President Barack Obama took the occasion at a typically apolitical event Tuesday to share his "dismay" over the recent violence and animosity that has been occurring on the 2016 campaign trail. "It has to stop," Obama declared.
The developing aggressive behavior in politics is being accepted as "the new normal," and everyone must reflect on how they have contributed to the "vicious" political environment, Obama said to a bipartisan group of members of Congress during House Speaker Paul Ryan's St. Patrick's Day luncheon.
"For it is a cycle that is not an accurate reflection of America, and it has to stop. I say that not because it's a matter of political correctness. It's about the way the corrosive behavior can undermine our democracy and our society and even our economy. In America there aren't laws that say we have to be nice to each other or treat each other with respect, but there are norms. There are customs," Obama said.
Obama's comments about violence on the campaign trail came after protesters shut down a Donald Trump rally in Chicago on Friday, though the president did not directly mention the leading Republican candidate. At another Trump rally last week, a white man punched a black protester in the face as the demonstrator was being led out of the event.
Ryan also denounced the animosity at political rallies on Tuesday, adding that all candidates still have a responsibility to promote "harmony" and avoid rhetoric that incites violence. Obama said that he appreciated Ryan's comments criticizing the recent campaign trail unrest, as well.
"We have heard vulgar and divisive rhetoric aimed at women and minorities and Americans who don't look like us or pray like us or vote like we do. We've seen misguided attempts to shut down that speech. However offensive it may be, we live in a country where free speech is one of the most important rights that we hold. In response to those attempts we've seen actual violence and we've heard silence from too many of our leaders," Obama said.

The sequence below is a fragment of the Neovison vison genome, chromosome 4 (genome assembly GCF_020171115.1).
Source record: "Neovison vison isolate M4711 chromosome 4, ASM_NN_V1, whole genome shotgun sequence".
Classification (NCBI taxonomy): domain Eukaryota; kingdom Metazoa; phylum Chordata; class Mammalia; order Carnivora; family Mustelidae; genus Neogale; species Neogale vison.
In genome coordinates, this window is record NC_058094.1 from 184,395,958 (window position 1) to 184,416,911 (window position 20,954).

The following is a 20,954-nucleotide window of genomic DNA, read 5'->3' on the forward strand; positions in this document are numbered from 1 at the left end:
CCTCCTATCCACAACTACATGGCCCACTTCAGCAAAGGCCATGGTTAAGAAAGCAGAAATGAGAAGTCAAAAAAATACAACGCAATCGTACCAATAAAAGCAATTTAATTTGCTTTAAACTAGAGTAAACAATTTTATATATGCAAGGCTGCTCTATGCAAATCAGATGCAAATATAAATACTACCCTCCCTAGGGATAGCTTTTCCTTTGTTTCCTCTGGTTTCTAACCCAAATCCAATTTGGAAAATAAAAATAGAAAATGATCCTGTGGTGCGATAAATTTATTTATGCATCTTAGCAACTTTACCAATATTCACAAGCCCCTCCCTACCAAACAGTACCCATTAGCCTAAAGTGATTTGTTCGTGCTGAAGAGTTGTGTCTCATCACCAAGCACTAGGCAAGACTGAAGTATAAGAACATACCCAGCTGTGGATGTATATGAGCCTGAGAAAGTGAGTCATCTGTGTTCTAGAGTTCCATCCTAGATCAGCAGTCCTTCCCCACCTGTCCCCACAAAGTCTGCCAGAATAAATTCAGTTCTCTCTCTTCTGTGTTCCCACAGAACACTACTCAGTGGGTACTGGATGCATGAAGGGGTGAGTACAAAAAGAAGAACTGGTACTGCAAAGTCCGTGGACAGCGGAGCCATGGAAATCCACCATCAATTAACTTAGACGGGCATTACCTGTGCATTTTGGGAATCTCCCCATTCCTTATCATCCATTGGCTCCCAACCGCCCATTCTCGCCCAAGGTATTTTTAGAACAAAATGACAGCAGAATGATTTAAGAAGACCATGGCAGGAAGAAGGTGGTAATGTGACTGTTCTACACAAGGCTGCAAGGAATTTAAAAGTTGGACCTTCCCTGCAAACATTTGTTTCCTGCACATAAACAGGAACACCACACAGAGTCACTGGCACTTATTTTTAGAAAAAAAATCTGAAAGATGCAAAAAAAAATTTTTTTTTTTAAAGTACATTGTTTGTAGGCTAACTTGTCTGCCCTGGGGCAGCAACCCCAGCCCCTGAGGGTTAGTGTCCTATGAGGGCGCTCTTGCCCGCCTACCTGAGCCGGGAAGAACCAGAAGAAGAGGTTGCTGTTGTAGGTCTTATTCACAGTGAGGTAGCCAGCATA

Since the Chicago Trump rally shutdown, both Democratic and Republican candidates have criticized what they call Trump's divisive rhetoric on the campaign trail.
During an MSNBC town hall Monday, Democratic presidential candidate Hillary Clinton said Trump was responsible for the recent violence at his rallies and that he is "inciting mob violence." Clinton's Democratic challenger, Sen. Bernie Sanders of Vermont, also said Monday at an MSNBC town hall that Trump is enticing supporters to be violent at rallies when Trump said he would look into paying the legal fees of a supporter that was arrested after punching a protester at a North Carolina rally last week.
Republican candidate Sen. Marco Rubio of Florida has said Trump was responsible for the "general tone" of unrest in the campaign, but said on Fox News that Trump was not responsible for the riot in Chicago Friday and "there's blame to go around." He said some of the blame should fall on Obama for "dividing Americans." Sen. Ted Cruz, meanwhile, told reporters in Illinois Friday night after the rally shutdown, that "a campaign bears responsibility for creating an environment." Ohio Gov. John Kasich also denounced the unrest at Trump's Chicago rally, saying in a statement that the divisive rhetoric Trump "has been sowing this whole campaign finally bore fruit, and it was ugly."
Talking more generally of the increased tension on the campaign trail, Obama concluded that the cycle of violence in politics can affect other parts of American society and tarnish the United States' reputation among other countries.
"The longer that we allow the political rhetoric of late to continue and the longer that we tacitly accept it, we create a permission structure that allows the animosity in one corner of our politics to infect our broader society, and animosity breeds animosity," Obama said.